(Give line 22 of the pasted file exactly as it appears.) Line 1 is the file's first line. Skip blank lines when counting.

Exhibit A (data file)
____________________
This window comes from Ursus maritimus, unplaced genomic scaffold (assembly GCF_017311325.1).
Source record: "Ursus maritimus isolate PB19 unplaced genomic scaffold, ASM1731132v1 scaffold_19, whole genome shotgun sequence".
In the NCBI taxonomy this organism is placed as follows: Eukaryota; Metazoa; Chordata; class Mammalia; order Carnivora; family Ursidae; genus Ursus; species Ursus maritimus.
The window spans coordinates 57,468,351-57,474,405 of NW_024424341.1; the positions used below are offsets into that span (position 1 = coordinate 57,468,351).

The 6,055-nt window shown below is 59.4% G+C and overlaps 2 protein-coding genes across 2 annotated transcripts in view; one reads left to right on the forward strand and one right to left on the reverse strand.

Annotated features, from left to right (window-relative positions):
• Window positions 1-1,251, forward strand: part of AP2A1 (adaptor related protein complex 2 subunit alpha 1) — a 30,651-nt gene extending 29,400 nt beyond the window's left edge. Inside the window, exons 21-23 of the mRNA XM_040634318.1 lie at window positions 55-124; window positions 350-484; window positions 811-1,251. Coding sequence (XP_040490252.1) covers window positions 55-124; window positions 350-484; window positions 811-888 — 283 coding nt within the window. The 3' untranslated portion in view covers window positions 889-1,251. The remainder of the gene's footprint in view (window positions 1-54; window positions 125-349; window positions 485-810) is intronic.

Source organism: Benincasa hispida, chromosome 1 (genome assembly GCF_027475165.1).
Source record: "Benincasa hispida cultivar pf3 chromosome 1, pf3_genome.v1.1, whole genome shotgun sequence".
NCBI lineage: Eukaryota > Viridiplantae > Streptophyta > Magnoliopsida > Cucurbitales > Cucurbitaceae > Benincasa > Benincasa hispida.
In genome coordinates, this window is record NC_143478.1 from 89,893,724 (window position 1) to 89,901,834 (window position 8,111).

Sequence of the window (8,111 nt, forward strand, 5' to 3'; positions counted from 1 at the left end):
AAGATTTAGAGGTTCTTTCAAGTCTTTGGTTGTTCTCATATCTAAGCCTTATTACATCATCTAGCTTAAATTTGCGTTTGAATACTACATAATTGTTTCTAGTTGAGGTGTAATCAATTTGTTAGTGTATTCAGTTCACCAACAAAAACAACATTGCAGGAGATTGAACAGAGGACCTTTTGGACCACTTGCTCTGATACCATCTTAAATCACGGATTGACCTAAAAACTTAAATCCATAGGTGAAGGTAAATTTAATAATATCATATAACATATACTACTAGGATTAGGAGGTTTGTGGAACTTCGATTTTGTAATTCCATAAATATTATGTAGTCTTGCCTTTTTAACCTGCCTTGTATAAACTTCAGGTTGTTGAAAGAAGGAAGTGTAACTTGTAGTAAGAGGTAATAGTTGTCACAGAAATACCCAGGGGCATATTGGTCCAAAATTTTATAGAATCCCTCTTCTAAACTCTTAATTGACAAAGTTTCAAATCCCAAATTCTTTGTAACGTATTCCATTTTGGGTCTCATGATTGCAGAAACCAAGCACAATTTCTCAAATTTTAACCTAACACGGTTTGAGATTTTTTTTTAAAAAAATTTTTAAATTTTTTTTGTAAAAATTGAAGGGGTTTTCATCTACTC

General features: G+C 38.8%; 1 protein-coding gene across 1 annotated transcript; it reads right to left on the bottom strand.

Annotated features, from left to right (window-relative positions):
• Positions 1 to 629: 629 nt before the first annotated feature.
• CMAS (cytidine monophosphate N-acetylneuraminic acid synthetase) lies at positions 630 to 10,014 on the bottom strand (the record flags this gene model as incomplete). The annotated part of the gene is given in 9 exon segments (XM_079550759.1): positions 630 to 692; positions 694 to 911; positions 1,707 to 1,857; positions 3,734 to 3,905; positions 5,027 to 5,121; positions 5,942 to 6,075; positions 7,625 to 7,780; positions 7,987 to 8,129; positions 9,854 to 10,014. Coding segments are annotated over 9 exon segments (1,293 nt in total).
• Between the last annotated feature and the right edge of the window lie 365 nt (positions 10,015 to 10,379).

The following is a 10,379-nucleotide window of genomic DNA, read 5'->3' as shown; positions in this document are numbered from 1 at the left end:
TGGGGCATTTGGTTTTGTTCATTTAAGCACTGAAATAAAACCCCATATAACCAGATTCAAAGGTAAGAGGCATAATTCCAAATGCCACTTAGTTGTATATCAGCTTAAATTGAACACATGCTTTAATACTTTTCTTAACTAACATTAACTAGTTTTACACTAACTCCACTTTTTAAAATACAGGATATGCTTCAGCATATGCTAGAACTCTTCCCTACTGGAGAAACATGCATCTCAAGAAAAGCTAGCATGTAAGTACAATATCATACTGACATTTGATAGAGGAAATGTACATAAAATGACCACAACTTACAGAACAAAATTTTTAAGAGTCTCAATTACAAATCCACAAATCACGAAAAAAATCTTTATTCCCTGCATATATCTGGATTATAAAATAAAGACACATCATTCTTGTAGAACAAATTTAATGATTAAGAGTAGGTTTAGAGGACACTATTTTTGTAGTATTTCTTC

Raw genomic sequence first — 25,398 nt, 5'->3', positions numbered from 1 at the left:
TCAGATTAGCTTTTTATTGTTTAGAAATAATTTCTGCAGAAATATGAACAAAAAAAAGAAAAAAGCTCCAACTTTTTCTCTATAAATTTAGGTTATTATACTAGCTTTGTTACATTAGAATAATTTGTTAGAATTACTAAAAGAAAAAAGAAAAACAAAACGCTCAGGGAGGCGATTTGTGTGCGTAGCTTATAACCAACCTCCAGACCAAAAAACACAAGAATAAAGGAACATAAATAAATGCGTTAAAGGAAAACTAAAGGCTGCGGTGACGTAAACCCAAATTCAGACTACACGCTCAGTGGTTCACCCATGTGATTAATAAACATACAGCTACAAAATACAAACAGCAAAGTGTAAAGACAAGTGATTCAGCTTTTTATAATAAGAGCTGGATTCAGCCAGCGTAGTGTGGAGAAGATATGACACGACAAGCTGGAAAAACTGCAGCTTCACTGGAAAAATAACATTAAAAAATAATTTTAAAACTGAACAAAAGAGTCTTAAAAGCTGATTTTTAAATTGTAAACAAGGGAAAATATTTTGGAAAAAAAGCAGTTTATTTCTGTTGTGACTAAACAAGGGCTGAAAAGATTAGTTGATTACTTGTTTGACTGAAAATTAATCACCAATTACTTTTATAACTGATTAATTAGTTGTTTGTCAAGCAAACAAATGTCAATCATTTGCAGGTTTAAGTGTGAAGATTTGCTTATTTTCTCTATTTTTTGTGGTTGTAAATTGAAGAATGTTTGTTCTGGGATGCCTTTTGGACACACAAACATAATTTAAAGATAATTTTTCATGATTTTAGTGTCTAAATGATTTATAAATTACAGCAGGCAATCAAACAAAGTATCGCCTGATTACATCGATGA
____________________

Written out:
TCAGATTAGCTTTTTATTGTTTAGAAATAATTTCTGCAGAAATATGAACAAAAAAAAGAAAAAAGCTCCAACTTTTTCTCTATAAATTTAGGTTATTATACTAGCTTTGTTACATTAGAATAATTTGTTAGAATTACTAAAAGAAAAAAGAAAAACAAAACGCTCAGGGAGGCGATTTGTGTGCGTAGCTTATAACCAACCTCCAGACCAAAAAACACAAGAATAAAGGAACATAAATAAATGCGTTAAAGGAAAACTAAAGGCTGCGGTGACGTAAACCCAAATTCAGACTACACGCTCAGTGGTTCACCCATGTGATTAATAAACATACAGCTACAAAATACAAACAGCAAAGTGTAAAGACAAGTGATTCAGCTTTTTATAATAAGAGCTGGATTCAGCCAGCGTAGTGTGGAGAAGATATGACACGACAAGCTGGAAAAACTGCAGCTTCACTGGAAAAATAACATTAAAAAATAATTTTAAAACTGAACAAAAGAGTCTTAAAAGCTGATTTTTAAATTGTAAACAAGGGAAAATATTTTGGAAAAAAAGCAGTTTATTTCTGTTGTGACTAAACAAGGGCTGAAAAGATTAGTTGATTACTTGTTTGACTGAAAATTAATCACCAATTACTTTTATAACTGATTAATTAGTTGTTTGTCAAGCAAACAAATGTCAATCATTTGCAGGTTTAAGTGTGAAGATTTGCTTATTTTCTCTATTTTTTGTGGTTGTAAATTGAAGAATGTTTGTTCTGGGATGCCTTTTGGACACACAAACATAATTTAAAGATAATTTTTCATGATTTTAGTGTCTAAATGATTTATAAATTACAGCAGGCAATCAAACAAAGTATCGCCTGATTACATCGATGA